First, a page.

The Books of Ezra and Nehemiah
in New International Commentary on the Old Testament
This book appears in the following featured collections.
- Best Exegetical Commentaries by Jim Rosscup
- Ultimate Commentary Collection - OT Technical by John Glynn
- Essential Commentaries for a Preacher's Library - OT by Derek Thomas
- Basic Library Booklist by Detriot Baptist Theological Seminary
- Building a Commentary Library - Old Testament by Invitation to Biblical Interpretation
More pastor-friendly than Williamson and Blenkinsopp, with less discussion of text criticism and historical criticism. Still provides enough depth to feel sufficient. Could maybe use some revision to engage with some commentaries which have been published since.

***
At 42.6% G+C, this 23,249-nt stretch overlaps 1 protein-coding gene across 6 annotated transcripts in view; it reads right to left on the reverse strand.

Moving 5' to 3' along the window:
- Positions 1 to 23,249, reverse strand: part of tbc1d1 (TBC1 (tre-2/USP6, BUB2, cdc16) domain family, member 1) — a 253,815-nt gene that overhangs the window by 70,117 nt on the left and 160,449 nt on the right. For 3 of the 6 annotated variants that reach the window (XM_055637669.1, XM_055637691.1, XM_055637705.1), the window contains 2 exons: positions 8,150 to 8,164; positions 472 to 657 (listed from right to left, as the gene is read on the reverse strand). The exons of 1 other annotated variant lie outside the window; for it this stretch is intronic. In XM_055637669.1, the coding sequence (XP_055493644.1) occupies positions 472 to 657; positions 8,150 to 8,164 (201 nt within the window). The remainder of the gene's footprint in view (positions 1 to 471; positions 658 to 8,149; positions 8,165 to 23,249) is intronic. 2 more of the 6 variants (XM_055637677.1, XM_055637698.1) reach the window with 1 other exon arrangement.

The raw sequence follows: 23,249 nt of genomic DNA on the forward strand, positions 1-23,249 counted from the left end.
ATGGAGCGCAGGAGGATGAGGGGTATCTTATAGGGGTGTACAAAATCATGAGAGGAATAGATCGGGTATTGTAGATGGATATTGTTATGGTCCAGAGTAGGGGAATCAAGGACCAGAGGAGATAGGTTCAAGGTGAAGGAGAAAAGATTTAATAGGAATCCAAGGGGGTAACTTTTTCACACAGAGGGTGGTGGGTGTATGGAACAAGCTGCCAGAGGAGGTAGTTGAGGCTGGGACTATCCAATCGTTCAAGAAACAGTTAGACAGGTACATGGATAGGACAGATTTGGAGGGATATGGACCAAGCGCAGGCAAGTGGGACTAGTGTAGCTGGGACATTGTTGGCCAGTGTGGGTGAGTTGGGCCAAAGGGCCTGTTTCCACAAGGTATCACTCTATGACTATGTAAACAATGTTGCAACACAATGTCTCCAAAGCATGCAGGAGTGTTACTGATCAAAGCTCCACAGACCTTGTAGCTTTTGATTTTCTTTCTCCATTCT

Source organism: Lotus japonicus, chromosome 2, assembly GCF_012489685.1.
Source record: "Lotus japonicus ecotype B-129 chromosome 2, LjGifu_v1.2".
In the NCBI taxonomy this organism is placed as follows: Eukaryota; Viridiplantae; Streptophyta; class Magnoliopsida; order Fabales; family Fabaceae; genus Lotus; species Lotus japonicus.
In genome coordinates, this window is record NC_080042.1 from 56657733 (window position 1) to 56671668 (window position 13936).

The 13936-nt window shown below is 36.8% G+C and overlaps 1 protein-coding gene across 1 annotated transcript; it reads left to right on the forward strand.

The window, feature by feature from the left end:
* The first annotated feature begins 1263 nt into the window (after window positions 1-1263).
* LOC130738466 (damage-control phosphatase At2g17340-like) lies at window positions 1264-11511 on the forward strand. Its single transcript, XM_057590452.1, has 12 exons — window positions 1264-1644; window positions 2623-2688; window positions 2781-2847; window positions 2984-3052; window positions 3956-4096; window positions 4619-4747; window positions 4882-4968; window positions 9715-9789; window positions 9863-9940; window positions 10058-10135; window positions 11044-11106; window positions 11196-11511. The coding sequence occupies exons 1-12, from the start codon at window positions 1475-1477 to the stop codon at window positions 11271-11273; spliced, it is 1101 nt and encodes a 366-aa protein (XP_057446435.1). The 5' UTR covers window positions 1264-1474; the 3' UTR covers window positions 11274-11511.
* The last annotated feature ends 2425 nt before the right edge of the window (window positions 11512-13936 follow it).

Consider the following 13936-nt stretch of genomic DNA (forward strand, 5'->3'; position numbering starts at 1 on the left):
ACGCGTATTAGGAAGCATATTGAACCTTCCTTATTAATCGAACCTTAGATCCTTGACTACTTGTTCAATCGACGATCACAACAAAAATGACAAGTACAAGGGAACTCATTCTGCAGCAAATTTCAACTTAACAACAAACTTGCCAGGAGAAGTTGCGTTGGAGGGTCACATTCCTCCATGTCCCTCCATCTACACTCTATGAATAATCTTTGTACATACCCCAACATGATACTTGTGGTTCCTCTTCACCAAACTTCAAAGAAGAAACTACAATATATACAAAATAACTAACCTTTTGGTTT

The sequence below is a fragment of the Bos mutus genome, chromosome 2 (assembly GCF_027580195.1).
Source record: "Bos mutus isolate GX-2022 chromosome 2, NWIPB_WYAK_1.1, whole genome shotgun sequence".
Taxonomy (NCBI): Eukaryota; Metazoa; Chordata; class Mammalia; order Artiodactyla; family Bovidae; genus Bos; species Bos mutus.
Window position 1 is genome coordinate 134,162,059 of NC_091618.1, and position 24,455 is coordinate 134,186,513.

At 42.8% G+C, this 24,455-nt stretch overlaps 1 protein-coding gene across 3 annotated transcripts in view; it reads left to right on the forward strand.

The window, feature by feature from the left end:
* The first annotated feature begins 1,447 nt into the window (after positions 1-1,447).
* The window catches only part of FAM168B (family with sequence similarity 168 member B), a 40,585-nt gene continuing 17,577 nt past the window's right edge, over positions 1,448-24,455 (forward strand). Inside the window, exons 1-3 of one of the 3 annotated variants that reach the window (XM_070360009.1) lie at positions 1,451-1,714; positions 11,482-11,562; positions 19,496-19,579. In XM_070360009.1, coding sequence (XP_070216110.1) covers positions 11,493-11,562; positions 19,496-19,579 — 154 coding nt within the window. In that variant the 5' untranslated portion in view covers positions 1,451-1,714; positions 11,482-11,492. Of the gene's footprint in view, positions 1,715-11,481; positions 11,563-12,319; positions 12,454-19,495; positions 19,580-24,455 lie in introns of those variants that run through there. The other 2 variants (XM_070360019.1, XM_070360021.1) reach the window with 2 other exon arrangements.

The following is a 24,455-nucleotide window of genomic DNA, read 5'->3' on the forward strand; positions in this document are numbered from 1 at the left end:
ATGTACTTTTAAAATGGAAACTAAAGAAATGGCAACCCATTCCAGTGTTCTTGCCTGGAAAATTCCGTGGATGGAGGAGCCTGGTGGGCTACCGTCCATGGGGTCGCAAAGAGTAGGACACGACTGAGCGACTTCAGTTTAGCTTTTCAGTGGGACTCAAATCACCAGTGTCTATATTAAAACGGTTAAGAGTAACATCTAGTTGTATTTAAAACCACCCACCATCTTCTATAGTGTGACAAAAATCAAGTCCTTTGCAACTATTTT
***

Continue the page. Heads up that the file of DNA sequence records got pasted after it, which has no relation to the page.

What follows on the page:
Most commentators on the commentaries rate this as the best volume on Ezra and Nehemiah. Fensham takes the traditional approach to the books’ dating, authorship and other elements. His strength is apparently in his emphasis on history and culture. Jim Rosscup says this commentary is “an evangelical effort knowledgeably rich in exegesis with a firm grasp of Hebrew, matters of introduction, and solid explanation of many of the verses.” [Full Review]
A serious commentary; takes a traditional approach to dating, theology, etc.
Ezra and Nehemiah are challenging books for contemporary readers. The best commentaries for those seeking to understand these books are the commentaries by Fensham and Williamson [WBC]. I find Fensham's work somewhat more helpful simply because the NICOT format is much more reader friendly. [Full Review]
Evangelical focus on the historical and archaeological background. [Full Review]